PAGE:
Trauma Treatment

According to the American Psychological Association (APA), trauma is “an emotional response to a terrible event like an accident, rape, or natural disaster.” [1] In a similar manner, psychological trauma is a response to an event that you may find highly stressful. You may experience trauma as a response to any event you find physically or emotionally threatening or harmful. In fact, a person also can experience trauma after witnessing a traumatic happening to someone else. With proper trauma treatment, people can address the root cause of the trauma and find constructive ways to manage their symptoms.

Traumatic Experiences

The Charity Mind in the United Kingdom made a list of potential causes of trauma including:

  • Bullying
  • Harassment
  • Physical, psychological, or sexual abuse
  • Sexual assault
  • Traffic collisions
  • Childbirth
  • Life-threatening illnesses
  • Sudden loss of a loved one
  • Being attacked
  • Being kidnapped
  • Acts of terrorism
  • Natural disasters
  • War

Some research estimates that 60–75% of people in North America experience a traumatic event at some point in their life. [2] Seeing that, trauma can cause a wide range of physical and emotional symptoms in the case of being in a war zone, a natural disaster, or an accident.

Trauma Treatment
At We Level Up NJ, all working as a team providing different types of mental illness treatments, including trauma treatment, for successful recovery.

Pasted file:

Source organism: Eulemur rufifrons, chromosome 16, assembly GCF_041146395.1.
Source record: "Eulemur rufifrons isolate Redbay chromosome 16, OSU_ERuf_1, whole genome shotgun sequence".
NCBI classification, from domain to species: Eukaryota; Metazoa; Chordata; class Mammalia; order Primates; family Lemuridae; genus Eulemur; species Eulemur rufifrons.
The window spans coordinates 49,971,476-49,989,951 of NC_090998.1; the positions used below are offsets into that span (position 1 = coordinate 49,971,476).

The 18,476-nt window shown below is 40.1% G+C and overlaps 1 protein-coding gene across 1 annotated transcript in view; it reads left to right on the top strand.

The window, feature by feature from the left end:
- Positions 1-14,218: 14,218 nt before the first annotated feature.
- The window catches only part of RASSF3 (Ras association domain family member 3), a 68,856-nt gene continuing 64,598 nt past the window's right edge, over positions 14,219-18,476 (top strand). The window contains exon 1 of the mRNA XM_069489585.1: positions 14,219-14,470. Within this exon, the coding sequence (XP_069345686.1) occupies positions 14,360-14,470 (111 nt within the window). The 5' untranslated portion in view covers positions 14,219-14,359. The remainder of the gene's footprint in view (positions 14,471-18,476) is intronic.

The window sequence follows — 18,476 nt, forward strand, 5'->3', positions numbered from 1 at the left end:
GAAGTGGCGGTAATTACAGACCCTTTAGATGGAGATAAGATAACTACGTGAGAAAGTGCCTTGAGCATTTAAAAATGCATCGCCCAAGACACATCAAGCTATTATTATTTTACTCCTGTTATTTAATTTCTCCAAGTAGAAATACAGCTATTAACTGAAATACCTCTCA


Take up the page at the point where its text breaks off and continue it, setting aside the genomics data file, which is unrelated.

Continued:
Above all, traumatic events can be isolated or repeated events.

It is important during the treatment that we can determine the root cause of your trauma. For instance, childhood trauma can disrupt your normal brain development. And then, trauma can significantly affect your long-term emotional development, mental health, physical health, and behavior. And then, the sense of fear and helplessness may persist into adulthood. As a result, it will place the person at a higher risk of the effects of future trauma.

Symptoms of Trauma for Trauma Treatment

Not everyone who experiences a stressful event will develop trauma. Some people may develop symptoms and will get better after a few weeks, while some may experience long-term effects.

A traumatized person can feel a range of emotions both immediately after the event and in the long term. They may feel overwhelmed, helpless, shocked, or have difficulty processing their experiences. Trauma, in addition, can also cause physical symptoms.

To begin with, if you’re traumatized, you may have emotional outbursts. Consequently, you’ll find it difficult to cope with how you feel, resulting in your withdrawal from others. Additionally, you may experience flashbacks. This is where you relive the traumatic event in your mind, and sometimes in a form of nightmares.

The symptoms of trauma range from mild to severe. A person who has experienced trauma may feel:

  • Denial
  • Anger
  • Fear
  • Sadness
  • Shame
  • Confusion
  • Anxiety
  • Depression
  • Numbness
  • Guilt
  • Hopelessness
  • Irritability
  • Difficulty concentrating

Along with your emotional reaction, trauma may also cause you physical symptoms, such as:

  • Headaches
  • Digestive symptoms
  • Fatigue
  • Racing heart
  • Sweating
  • Feeling jumpy

Sometimes, a person will also experience hyperarousal, or when someone feels as though they are in a constant state of alertness. This may make it difficult to sleep. Individuals may also go on to develop other mental health issues, such as depression, anxiety, and substance abuse problems.